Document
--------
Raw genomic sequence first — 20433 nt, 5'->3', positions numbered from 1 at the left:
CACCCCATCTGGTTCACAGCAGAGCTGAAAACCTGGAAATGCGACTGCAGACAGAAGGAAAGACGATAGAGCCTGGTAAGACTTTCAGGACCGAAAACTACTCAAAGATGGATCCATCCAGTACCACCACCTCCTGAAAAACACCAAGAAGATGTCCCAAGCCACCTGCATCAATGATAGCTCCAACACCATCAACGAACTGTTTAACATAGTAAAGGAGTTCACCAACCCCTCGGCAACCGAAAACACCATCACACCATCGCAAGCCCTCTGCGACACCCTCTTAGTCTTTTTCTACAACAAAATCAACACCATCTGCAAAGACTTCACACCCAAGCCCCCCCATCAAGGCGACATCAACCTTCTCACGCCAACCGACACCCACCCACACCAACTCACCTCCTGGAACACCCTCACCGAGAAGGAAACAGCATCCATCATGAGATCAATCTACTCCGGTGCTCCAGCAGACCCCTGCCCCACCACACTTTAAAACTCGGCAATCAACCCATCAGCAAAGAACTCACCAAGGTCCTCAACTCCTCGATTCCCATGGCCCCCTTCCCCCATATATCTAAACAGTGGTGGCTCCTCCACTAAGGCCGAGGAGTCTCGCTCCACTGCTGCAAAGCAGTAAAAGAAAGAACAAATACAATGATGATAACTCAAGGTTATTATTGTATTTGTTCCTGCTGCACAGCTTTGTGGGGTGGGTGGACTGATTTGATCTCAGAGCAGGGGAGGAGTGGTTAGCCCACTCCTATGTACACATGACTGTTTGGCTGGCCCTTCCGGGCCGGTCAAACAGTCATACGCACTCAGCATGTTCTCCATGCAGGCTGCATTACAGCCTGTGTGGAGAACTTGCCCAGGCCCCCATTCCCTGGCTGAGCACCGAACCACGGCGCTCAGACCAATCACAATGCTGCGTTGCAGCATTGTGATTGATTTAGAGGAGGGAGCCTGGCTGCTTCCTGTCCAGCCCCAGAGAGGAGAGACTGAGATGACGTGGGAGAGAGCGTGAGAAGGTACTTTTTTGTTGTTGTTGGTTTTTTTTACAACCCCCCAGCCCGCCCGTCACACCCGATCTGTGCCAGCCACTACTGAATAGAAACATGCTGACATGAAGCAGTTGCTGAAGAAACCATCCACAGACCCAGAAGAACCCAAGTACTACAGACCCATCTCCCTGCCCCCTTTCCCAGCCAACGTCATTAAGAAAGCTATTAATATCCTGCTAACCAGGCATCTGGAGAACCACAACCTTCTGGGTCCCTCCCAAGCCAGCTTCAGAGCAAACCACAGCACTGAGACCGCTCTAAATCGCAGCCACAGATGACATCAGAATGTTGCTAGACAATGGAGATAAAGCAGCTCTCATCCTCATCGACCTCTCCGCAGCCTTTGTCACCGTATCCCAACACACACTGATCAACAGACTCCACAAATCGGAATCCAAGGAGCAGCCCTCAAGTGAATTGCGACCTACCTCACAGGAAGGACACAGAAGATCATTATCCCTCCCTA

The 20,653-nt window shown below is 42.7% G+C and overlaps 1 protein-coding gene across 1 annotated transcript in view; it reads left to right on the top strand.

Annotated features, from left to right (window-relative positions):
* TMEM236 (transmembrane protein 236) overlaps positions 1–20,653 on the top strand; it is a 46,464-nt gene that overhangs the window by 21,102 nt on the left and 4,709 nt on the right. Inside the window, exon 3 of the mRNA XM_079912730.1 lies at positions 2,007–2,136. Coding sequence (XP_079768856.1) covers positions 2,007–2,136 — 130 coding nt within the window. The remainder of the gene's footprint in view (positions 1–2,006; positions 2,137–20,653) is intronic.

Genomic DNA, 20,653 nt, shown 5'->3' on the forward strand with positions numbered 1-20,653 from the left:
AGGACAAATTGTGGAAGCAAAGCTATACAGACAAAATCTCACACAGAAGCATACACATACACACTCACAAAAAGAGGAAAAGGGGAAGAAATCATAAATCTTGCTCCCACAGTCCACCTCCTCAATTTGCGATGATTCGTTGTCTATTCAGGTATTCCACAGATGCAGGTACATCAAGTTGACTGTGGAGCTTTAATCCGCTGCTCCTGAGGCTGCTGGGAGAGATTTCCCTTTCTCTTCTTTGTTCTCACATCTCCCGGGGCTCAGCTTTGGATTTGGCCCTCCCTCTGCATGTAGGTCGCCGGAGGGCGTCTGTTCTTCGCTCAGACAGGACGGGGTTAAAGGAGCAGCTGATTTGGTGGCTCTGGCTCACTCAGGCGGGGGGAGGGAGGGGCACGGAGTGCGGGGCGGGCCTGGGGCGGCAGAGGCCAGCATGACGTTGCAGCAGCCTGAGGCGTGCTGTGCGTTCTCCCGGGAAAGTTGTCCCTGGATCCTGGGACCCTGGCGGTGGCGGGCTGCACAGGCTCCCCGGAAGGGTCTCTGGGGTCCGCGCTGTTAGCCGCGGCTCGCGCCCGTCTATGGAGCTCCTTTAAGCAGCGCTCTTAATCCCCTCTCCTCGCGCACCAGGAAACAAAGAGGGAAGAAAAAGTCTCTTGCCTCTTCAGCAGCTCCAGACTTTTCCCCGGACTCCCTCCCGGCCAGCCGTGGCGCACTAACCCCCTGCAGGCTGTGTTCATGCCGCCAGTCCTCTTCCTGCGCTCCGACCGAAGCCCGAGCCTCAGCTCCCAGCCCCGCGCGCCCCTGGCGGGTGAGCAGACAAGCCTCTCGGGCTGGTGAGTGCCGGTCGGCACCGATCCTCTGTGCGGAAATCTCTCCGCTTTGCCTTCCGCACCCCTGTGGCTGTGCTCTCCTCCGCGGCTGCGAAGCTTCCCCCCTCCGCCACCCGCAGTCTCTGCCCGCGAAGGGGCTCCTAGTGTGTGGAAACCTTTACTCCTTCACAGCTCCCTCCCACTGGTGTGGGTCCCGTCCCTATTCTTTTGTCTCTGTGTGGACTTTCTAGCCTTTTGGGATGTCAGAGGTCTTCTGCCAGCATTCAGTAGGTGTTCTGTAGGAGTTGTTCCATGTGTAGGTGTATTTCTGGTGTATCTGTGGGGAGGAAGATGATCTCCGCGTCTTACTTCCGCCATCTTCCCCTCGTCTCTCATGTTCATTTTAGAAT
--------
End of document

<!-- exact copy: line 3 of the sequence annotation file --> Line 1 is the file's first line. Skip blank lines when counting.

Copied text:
The 20,653-nt window shown below is 42.7% G+C and overlaps 1 protein-coding gene across 1 annotated transcript in view; it reads left to right on the top strand.